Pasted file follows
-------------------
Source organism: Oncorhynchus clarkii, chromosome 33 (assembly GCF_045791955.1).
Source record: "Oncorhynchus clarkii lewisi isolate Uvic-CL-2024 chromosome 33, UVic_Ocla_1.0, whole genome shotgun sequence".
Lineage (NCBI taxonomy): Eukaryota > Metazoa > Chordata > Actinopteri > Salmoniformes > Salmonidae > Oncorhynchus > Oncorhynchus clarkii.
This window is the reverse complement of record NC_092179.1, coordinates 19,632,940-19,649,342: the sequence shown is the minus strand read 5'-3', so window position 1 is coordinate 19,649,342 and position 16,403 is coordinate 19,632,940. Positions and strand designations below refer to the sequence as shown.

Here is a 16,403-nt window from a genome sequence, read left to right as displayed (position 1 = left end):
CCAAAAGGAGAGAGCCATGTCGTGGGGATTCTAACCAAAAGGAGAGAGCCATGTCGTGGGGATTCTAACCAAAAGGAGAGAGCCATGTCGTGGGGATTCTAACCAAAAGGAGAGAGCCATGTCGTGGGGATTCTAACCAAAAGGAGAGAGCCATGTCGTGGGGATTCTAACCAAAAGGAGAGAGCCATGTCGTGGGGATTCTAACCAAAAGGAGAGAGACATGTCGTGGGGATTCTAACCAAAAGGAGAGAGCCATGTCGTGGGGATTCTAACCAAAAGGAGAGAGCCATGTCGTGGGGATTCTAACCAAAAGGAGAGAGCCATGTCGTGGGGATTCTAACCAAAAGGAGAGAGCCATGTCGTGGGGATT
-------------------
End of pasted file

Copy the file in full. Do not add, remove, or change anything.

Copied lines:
Source organism: Oncorhynchus clarkii, chromosome 33 (assembly GCF_045791955.1).
Source record: "Oncorhynchus clarkii lewisi isolate Uvic-CL-2024 chromosome 33, UVic_Ocla_1.0, whole genome shotgun sequence".
Lineage (NCBI taxonomy): Eukaryota > Metazoa > Chordata > Actinopteri > Salmoniformes > Salmonidae > Oncorhynchus > Oncorhynchus clarkii.
This window is the reverse complement of record NC_092179.1, coordinates 19,632,940-19,649,342: the sequence shown is the minus strand read 5'-3', so window position 1 is coordinate 19,649,342 and position 16,403 is coordinate 19,632,940. Positions and strand designations below refer to the sequence as shown.

Here is a 16,403-nt window from a genome sequence, read left to right as displayed (position 1 = left end):
CCAAAAGGAGAGAGCCATGTCGTGGGGATTCTAACCAAAAGGAGAGAGCCATGTCGTGGGGATTCTAACCAAAAGGAGAGAGCCATGTCGTGGGGATTCTAACCAAAAGGAGAGAGCCATGTCGTGGGGATTCTAACCAAAAGGAGAGAGCCATGTCGTGGGGATTCTAACCAAAAGGAGAGAGCCATGTCGTGGGGATTCTAACCAAAAGGAGAGAGACATGTCGTGGGGATTCTAACCAAAAGGAGAGAGCCATGTCGTGGGGATTCTAACCAAAAGGAGAGAGCCATGTCGTGGGGATTCTAACCAAAAGGAGAGAGCCATGTCGTGGGGATTCTAACCAAAAGGAGAGAGCCATGTCGTGGGGATT